Usually my own tantrums occur during the editing process of something about to go live. But here’s what I’ve learned: nothing will ever be good enough. It won’t. My hardest critic is changing and growing as are her experiences and opinions. You guessed it, she is me, and I are never satisfied. That is the only thing that has never changed.
Standards, now, that’s a whole other ball of wax. I have found that flexibility in the establishing of standards has been a transformative gift to myself. Standards, for me this year, have had less to do with what other people think and more to do with myself, my family, and what I believe to be my God-given purpose in this world. When I feel selfish for putting myself first, I remind myself that my children are watching and learning how to be an adult from my example. So, when they see me struggling to meet the criteria of doing only things that make a difference in the world, they get it. Hopefully they will inherit this standard from me. In the words of Point of Grace’s ‘Turn Up The Music’, ‘It’s not who you knew, and it’s not what you did, it’s how you live.’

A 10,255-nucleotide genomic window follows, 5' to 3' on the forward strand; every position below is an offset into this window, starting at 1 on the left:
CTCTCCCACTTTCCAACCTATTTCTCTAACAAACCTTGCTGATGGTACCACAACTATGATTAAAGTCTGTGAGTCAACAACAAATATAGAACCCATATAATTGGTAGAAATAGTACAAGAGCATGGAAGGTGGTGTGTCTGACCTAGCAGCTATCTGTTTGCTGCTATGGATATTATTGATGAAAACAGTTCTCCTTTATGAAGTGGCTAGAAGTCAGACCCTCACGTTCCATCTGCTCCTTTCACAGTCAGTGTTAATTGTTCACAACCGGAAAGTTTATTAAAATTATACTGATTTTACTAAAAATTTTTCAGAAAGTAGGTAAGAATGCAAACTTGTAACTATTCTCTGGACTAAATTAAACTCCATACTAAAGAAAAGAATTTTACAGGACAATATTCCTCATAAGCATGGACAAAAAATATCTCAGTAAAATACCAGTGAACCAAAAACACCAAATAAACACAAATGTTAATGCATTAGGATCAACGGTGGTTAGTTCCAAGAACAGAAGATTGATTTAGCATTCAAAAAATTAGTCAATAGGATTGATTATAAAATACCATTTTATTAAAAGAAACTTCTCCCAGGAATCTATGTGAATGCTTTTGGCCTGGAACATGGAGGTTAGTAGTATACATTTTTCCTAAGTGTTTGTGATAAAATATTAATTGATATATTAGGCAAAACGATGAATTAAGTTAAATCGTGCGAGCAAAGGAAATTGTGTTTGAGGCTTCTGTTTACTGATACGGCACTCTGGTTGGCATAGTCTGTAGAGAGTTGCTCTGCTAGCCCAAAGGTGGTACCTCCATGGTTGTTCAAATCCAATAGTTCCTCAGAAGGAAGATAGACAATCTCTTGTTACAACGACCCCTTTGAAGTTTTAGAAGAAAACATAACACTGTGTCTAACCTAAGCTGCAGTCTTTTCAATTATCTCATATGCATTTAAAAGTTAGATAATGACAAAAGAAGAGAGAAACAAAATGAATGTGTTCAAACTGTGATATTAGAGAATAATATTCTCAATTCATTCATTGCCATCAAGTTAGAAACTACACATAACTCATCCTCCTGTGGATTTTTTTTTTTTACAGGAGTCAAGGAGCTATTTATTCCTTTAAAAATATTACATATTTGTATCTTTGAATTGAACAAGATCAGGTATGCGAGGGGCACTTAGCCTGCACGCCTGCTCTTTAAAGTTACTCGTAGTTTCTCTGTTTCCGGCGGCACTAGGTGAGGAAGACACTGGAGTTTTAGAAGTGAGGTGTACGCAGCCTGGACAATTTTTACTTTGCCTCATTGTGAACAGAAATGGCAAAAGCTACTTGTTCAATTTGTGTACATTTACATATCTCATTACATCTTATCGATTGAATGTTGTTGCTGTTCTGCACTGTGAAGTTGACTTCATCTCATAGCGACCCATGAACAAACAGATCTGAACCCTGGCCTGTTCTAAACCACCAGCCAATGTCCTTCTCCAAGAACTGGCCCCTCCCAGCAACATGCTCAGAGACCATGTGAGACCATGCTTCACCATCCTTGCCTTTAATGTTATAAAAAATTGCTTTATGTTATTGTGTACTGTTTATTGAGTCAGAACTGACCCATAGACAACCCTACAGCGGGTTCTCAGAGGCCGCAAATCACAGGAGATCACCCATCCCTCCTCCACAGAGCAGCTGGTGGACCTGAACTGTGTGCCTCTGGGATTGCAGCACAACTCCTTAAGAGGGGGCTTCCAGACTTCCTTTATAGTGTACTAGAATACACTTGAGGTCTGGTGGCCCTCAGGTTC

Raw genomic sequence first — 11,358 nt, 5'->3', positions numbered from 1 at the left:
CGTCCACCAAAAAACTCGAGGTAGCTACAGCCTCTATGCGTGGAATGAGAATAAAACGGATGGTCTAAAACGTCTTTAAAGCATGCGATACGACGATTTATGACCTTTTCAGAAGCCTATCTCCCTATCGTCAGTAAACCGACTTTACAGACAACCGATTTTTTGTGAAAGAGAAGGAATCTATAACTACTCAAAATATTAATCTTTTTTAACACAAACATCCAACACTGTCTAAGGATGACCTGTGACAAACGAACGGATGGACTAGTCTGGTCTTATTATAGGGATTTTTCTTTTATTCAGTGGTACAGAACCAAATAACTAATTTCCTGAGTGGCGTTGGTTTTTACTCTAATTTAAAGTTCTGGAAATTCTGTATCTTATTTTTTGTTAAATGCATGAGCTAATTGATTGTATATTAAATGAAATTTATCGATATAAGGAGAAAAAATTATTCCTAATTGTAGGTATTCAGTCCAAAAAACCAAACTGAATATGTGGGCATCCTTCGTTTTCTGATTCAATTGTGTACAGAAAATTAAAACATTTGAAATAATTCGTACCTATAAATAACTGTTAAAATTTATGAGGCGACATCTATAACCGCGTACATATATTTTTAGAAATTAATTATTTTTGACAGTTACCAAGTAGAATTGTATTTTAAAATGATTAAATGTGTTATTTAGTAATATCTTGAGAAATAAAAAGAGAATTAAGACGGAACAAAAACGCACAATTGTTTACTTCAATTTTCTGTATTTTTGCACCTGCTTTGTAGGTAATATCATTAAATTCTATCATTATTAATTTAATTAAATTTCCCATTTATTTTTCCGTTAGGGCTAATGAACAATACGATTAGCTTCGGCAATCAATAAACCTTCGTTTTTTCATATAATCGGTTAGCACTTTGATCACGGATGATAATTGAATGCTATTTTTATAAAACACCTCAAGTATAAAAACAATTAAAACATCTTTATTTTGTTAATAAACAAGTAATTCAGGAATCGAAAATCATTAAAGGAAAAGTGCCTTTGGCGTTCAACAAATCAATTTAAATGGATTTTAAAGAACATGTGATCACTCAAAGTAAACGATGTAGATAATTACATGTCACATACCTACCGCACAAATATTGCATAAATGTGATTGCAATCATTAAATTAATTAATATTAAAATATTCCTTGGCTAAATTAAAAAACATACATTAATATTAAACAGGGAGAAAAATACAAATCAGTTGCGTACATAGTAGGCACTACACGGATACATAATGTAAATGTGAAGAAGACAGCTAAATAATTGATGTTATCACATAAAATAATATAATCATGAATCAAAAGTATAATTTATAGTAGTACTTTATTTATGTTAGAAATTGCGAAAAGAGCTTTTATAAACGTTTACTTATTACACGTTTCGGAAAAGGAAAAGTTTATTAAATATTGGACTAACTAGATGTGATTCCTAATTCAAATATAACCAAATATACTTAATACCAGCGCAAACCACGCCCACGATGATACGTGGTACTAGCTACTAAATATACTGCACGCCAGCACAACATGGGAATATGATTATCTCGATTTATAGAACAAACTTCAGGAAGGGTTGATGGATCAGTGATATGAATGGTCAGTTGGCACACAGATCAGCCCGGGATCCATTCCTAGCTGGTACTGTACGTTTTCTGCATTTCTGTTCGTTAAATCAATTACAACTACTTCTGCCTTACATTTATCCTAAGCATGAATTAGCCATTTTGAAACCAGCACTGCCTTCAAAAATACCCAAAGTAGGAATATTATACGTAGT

Here’s another thing about tantrums … sometimes you may feel like you’ve been cut off at the knees by something said about your work or about how you’ve chosen to represent yourself out there in the world. So, you tantrum. That’s fine. Get it all out. Once you pull your head out of the paper bag and wipe the snot from your chin, hopefully you’ll have the presence of mind to see that a good knee-chopping is sometimes simply valuable editing that really needed to be done … you were just too close to see it.
Oh, and as for the mafia hit on your knees —taking the metaphor one step further — don’t be surprised to find that instead of needing a wheelchair to get around going forward … you just might find yourself the new owner of a tiny set of wings.